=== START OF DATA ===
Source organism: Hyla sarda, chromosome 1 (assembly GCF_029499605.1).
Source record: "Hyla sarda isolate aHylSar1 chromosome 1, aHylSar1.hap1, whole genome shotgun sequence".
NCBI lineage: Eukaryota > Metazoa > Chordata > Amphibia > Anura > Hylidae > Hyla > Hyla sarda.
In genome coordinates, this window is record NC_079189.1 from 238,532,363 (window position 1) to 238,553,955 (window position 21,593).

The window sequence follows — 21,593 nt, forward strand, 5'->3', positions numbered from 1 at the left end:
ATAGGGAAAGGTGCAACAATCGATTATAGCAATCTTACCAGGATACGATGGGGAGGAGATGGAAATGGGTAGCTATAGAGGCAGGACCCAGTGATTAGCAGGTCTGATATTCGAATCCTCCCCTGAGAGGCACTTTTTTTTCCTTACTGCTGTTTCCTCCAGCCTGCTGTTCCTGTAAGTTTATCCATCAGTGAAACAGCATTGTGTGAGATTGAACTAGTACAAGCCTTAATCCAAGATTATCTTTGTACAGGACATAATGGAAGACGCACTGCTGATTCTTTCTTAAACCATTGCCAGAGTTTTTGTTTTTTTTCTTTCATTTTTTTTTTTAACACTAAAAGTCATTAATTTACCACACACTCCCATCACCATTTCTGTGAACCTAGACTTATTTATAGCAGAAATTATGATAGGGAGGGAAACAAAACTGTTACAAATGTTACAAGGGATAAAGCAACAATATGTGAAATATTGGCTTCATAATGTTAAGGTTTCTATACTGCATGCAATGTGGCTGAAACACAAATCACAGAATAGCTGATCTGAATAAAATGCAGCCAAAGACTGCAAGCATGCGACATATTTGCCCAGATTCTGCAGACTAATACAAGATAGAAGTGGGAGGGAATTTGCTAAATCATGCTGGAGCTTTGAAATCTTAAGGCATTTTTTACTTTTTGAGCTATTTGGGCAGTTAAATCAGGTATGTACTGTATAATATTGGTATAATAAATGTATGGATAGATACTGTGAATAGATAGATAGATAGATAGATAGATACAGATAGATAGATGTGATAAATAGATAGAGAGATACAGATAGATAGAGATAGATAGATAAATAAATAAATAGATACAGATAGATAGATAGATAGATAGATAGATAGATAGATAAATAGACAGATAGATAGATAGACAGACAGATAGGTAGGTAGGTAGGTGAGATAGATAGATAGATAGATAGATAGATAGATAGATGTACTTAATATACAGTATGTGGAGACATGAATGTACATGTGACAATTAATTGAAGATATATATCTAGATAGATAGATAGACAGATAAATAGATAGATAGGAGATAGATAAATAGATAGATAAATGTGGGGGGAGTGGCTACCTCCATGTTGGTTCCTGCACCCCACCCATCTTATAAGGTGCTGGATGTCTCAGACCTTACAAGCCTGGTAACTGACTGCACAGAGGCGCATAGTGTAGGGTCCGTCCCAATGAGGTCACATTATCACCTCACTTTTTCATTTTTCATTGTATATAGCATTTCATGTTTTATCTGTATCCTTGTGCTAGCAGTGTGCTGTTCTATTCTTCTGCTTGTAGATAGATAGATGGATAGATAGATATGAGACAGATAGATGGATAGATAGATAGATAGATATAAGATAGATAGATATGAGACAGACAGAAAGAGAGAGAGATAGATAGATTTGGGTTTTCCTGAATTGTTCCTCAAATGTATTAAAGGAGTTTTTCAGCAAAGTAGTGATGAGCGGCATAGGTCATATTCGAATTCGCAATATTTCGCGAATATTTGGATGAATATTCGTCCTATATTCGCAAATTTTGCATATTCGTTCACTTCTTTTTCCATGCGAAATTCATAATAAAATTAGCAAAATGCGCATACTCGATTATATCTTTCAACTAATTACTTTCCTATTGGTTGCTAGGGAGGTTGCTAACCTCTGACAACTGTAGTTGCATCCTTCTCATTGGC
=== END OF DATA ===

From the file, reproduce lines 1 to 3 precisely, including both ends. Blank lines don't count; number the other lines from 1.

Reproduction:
Source organism: Hyla sarda, chromosome 1 (assembly GCF_029499605.1).
Source record: "Hyla sarda isolate aHylSar1 chromosome 1, aHylSar1.hap1, whole genome shotgun sequence".
NCBI lineage: Eukaryota > Metazoa > Chordata > Amphibia > Anura > Hylidae > Hyla > Hyla sarda.